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I was…a sophmore on my way to class

No matter how often I heard, I still couldn’t understand.

I was on my way to class, on the bus when I heard, I was loafing at a neighbor’s when I heard, that all my friends were in the hospital, most of them stunned and loitering in a large unfinished room, a couple in their own rooms, in their own agonized form of waiting.

I kept hearing about the shooting, as every Hokie did, but each time the shock carried as much voltage as before. I was in a jungle gym in Alexandria, I was watching my cousins gambol in spring’s light jackets when I heard. I was at a dinner party with my parents, I was distracted by demure silences in my wake, by a flash of maroon, when I heard. I was walking past a park’s gilt gate, was sleeping in an embassy basement, I was late to work and smoking too many cigarettes when I heard. No matter how often I heard, I still couldn’t understand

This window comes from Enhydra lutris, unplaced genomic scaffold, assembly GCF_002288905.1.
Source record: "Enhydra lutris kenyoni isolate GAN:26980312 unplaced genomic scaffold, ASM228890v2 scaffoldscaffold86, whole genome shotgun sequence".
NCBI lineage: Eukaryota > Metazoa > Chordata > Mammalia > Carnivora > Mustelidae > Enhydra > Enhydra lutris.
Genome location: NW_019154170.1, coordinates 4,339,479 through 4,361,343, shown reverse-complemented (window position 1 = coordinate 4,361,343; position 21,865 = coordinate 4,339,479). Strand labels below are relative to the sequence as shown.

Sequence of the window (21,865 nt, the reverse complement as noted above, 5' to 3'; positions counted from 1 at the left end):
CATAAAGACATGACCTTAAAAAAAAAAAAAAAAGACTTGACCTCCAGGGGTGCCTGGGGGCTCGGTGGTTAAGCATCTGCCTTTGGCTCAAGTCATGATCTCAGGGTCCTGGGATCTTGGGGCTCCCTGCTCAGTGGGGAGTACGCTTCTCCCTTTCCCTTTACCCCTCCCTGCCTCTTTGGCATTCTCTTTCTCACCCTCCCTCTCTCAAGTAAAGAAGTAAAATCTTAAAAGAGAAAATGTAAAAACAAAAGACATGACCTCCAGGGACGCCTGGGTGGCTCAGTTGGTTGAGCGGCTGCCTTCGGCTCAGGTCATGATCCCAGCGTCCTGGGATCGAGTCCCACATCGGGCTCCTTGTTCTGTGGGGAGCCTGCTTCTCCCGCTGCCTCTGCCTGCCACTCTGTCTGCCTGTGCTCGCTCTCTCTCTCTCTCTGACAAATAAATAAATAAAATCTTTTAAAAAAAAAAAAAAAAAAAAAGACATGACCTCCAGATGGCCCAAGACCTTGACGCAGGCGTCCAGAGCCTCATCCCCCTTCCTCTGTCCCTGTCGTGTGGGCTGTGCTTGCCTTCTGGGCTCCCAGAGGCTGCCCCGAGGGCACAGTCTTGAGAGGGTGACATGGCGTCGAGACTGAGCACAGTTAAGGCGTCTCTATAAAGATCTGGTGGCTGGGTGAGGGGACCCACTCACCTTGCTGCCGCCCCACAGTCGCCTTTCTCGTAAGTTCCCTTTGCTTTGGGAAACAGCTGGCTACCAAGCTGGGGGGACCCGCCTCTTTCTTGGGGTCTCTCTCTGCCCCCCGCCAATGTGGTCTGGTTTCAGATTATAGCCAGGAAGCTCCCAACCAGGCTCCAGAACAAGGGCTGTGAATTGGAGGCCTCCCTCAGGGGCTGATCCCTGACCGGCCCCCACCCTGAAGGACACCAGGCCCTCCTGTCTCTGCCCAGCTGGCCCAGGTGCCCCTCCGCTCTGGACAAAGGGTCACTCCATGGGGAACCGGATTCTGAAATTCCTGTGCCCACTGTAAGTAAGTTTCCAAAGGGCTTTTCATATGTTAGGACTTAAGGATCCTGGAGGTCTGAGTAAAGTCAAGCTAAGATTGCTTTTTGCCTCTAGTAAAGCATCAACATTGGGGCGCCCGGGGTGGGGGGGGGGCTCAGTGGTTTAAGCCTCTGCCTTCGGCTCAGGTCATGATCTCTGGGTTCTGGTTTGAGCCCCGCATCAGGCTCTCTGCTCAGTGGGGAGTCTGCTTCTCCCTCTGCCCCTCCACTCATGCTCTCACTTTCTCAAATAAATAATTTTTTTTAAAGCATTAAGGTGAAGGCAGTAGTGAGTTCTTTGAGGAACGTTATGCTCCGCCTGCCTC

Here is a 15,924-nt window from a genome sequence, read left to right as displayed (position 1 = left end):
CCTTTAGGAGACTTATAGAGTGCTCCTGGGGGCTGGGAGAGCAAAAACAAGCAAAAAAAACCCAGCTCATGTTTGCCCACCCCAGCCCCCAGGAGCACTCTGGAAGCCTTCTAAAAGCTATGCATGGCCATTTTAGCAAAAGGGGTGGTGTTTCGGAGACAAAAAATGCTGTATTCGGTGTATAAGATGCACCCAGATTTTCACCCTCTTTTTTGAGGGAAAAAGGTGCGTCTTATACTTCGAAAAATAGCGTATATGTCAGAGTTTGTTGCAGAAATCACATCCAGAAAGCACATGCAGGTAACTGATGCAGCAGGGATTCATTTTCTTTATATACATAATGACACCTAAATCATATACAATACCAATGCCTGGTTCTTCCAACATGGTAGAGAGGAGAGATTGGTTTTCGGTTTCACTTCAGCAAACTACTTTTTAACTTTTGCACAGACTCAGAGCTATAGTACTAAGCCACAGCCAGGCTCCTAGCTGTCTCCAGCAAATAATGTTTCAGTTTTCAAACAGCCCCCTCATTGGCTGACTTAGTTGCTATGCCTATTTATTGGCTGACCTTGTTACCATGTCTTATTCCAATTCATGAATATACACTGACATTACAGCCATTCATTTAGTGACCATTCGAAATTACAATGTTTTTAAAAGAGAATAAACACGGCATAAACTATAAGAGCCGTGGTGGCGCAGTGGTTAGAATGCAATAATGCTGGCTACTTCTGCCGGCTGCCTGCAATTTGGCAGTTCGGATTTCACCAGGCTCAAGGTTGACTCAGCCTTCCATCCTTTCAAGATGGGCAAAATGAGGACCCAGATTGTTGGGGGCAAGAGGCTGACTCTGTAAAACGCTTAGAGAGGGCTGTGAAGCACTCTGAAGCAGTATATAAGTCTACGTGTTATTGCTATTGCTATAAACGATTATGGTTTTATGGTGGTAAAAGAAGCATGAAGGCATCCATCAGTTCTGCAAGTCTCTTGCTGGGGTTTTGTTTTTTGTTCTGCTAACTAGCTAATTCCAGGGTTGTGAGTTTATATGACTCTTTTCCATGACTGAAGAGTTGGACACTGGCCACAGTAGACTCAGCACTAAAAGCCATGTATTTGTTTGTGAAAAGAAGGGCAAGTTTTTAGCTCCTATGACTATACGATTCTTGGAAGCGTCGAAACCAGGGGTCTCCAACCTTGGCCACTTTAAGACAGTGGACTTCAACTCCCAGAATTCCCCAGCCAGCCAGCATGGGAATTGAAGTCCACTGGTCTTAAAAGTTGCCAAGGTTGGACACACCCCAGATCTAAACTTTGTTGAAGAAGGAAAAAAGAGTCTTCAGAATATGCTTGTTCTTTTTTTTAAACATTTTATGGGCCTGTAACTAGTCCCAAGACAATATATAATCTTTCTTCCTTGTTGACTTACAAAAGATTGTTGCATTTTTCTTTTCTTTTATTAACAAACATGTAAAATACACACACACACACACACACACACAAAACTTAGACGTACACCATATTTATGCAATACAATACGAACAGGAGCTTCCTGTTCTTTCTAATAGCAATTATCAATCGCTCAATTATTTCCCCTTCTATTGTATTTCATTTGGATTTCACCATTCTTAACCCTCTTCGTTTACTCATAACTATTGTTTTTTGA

On my way home from the bus that’d stopped inexplicably, I thought what most of the students that semester probably thought, that this was Morva Day part II, where the cops would shut down campus to search frantically and futilely for an escapee who was actually crouched three miles away, while we’d sit safely at home or on porches, smiling into our drinks and enjoying a guiltless reprieve from studying. So I went to my neighbor’s with thoughts of cheap beer, which were swiftly overshadowed by CNN, its rumors and their steady, starkly exponential confirmations. Then suddenly I’m slamming car doors and opening doubled ones into a wide-eyed muteness of friends who don’t know what to say. After hearing “something happened” all words fell away, and though I didn’t know what had happened I knew that what I heard, that the message as a whole, carried more meaning than any words I’d ever heard. All that summer and every year since I’ve struggled to understand what I heard that day, even though it’s been, and will be, said often.

Editor’s Note: Conor Bracken has recently been accepted into the University of Houston’s MFA program in Creative Writing. While Richmond will miss his bearded wry tales and rants against Italy, we all wish him the best of luck!